Members of Enterobacteriaceae contain nitrate reductase and may therefore be considered to be potential contributors to nitrosamine formation. Contrary to other reports (1) the strain of E. coli used in this experiment yielded negligible nitrite and no DMNA; this suggests the existence of strain variation in this respect.

DMNA can be nitrosated to some extent even at neutral pH (Tables 3 and 4). Sander (8) obtained similar results working with diphenylamine.

DMNA production in the inoculated flasks containing various microbial cultures was higher than in uninoculated flasks. Among these, the highest yield was obtained in the culture of E. cloacae after 48 hr and 72 hr, after which the amount decreased. The loss of DMNA during the later period of incubation is not understood.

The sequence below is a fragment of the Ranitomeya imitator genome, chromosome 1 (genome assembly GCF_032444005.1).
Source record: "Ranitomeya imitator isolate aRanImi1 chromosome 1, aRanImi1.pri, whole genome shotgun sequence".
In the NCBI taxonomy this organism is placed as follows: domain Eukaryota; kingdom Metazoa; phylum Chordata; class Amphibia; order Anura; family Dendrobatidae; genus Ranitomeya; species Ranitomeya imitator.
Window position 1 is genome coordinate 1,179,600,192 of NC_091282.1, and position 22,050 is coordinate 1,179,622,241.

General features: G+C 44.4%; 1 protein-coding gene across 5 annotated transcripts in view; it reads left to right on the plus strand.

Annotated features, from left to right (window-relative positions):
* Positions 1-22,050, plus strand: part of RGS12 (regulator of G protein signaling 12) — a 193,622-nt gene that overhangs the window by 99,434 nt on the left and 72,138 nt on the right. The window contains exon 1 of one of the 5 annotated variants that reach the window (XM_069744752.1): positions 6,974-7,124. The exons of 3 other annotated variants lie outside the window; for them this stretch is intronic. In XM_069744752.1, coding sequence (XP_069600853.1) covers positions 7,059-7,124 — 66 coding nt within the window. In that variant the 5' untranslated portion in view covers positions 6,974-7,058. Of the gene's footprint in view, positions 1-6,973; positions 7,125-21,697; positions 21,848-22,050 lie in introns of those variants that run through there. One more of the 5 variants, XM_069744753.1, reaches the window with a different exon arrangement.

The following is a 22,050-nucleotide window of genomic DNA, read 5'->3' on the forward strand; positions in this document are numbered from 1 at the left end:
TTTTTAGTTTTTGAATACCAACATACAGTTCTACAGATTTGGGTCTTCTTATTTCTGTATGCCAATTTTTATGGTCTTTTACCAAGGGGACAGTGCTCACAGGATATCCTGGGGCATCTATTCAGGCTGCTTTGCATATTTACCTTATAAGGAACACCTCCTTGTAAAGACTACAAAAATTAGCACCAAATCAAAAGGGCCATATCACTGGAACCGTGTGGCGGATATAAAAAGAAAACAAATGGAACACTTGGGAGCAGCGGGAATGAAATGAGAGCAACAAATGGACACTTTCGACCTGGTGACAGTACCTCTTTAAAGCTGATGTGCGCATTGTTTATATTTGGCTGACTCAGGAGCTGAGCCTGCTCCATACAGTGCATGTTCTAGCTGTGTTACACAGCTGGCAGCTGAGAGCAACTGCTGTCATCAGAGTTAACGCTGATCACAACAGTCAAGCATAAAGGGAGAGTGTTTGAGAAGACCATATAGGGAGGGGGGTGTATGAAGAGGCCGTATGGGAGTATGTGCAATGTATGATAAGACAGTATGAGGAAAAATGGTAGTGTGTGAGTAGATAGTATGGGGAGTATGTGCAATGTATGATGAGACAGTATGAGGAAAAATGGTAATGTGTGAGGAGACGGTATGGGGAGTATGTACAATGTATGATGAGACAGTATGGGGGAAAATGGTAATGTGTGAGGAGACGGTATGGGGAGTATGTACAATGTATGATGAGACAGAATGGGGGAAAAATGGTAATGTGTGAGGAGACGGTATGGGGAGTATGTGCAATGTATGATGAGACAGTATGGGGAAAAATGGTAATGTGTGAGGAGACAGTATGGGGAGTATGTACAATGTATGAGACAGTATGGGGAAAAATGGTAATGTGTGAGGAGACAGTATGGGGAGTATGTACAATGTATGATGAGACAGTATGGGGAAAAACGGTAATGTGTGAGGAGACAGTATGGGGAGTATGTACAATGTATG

The data presented here indicated that, in addition to altering pH and reducing nitrate, the microorganisms can directly enhance nitrosation under neutral pH in a system containing both DMA and nitrite.

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[Page 100 consists entirely of Table 1, Table 2, Table 3, and Table 4.]

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In the present investigation the cells of E. cloacae incubated with DMA and nitrite produced DMNA, but the cell-free extract failed to enhance the reaction. These results do not agree with those of Ayanaba and Alexander (1).

In conclusion, microorganisms contribute to the nitrosation reaction by reducing nitrate to nitrite, lowering the pH in the system, and possibly creating microsites with high concentrations of precursors by adsorbing nitrite and secondary amines. The occurrence of the nitrosation reaction in natural soil environment appears highly probable from the experimental data available to date.